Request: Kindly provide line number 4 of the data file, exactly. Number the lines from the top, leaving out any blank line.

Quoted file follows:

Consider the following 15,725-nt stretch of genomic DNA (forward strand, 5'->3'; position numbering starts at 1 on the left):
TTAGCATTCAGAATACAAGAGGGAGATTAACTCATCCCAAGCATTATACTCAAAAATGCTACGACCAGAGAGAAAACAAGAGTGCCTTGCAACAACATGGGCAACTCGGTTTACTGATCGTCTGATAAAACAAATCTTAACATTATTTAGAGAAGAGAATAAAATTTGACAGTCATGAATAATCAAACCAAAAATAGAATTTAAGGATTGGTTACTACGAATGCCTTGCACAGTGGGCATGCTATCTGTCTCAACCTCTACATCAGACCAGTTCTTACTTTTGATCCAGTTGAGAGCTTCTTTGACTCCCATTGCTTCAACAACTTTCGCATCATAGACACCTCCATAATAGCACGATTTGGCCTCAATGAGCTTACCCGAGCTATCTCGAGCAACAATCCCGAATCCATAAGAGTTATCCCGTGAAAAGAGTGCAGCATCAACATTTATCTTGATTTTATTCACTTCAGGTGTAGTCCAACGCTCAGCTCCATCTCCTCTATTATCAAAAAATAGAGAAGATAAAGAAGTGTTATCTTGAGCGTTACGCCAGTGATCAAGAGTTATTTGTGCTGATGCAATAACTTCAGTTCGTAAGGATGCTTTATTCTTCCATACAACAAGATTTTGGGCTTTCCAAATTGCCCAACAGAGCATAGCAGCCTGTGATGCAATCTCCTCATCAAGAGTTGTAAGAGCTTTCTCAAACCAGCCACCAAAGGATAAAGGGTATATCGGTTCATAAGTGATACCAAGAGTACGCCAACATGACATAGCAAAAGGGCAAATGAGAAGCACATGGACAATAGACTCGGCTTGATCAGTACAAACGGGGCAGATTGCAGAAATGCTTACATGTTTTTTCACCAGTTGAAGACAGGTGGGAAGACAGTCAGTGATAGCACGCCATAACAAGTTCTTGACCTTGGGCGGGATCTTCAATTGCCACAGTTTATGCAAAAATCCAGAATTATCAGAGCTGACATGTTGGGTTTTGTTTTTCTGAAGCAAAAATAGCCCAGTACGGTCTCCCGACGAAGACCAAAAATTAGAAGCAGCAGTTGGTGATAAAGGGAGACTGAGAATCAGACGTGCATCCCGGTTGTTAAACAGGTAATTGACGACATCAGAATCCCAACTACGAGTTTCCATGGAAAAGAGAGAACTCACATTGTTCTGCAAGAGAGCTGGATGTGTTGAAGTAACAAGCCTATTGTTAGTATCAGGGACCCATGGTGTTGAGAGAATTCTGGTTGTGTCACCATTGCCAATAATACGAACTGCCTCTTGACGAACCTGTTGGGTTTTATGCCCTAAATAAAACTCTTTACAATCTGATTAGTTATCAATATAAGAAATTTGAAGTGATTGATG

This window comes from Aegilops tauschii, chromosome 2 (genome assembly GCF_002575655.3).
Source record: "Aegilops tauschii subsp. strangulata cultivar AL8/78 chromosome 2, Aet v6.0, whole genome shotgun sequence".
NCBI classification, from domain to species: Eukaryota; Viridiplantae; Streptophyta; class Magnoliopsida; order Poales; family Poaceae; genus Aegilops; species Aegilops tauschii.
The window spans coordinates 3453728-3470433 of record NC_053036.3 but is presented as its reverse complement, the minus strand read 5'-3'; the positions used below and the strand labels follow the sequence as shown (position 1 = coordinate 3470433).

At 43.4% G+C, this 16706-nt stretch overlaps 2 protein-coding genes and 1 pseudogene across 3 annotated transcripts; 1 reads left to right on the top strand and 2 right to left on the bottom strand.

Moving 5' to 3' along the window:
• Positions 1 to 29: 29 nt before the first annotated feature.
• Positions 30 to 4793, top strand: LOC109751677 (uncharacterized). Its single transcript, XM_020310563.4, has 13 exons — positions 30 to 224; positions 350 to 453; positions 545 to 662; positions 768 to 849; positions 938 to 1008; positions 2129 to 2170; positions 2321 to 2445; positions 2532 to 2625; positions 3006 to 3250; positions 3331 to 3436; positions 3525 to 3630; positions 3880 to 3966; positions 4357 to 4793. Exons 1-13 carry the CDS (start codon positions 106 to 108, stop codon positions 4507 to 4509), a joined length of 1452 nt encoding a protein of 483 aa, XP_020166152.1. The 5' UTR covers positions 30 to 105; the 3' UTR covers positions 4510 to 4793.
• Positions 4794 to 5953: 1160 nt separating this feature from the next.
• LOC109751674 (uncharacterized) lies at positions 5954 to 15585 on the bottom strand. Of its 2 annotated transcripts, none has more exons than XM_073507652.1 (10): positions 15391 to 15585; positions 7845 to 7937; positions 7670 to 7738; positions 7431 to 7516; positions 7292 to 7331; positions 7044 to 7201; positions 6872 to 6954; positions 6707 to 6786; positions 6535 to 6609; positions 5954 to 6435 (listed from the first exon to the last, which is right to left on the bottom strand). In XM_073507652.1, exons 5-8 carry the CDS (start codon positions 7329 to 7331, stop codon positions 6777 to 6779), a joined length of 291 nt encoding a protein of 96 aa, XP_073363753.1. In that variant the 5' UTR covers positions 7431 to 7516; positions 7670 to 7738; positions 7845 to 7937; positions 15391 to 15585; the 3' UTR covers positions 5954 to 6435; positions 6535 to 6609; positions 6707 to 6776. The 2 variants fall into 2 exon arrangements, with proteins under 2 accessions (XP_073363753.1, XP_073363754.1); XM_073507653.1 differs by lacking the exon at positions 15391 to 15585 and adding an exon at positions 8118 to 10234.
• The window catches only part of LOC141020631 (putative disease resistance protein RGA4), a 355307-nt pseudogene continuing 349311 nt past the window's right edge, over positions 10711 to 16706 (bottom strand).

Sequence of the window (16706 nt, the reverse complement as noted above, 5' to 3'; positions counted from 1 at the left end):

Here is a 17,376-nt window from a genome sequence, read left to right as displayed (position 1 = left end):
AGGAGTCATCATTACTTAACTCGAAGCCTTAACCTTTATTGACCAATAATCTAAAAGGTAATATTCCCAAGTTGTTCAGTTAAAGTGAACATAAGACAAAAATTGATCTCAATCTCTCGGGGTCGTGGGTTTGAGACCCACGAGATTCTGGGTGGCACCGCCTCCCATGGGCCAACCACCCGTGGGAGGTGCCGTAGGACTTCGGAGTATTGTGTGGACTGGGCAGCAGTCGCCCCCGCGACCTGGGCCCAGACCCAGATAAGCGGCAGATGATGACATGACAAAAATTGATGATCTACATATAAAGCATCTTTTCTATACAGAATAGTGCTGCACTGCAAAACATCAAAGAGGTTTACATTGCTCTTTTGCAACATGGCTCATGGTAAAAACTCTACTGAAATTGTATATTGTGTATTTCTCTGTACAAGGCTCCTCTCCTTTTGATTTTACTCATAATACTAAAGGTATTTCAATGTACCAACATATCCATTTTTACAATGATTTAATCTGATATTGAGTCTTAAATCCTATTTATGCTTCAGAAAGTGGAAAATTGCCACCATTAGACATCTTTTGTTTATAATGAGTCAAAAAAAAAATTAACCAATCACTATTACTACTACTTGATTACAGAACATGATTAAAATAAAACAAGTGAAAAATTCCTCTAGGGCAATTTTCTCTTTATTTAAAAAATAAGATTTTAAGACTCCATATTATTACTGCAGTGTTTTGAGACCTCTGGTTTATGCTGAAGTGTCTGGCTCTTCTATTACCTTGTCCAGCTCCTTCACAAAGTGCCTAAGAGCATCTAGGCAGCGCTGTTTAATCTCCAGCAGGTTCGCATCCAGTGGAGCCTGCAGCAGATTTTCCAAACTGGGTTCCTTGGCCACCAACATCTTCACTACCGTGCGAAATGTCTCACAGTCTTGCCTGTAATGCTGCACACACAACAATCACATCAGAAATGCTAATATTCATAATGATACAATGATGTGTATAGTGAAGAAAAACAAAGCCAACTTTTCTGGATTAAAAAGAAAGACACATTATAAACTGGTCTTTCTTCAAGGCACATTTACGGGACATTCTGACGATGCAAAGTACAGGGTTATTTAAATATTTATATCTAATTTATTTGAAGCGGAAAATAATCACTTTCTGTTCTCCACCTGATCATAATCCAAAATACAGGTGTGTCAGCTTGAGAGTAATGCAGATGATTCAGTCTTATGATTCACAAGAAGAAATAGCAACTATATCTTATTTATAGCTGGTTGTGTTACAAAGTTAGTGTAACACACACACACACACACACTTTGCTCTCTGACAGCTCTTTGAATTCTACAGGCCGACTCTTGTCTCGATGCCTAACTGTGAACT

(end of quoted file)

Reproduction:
Source record: "Aegilops tauschii subsp. strangulata cultivar AL8/78 chromosome 2, Aet v6.0, whole genome shotgun sequence".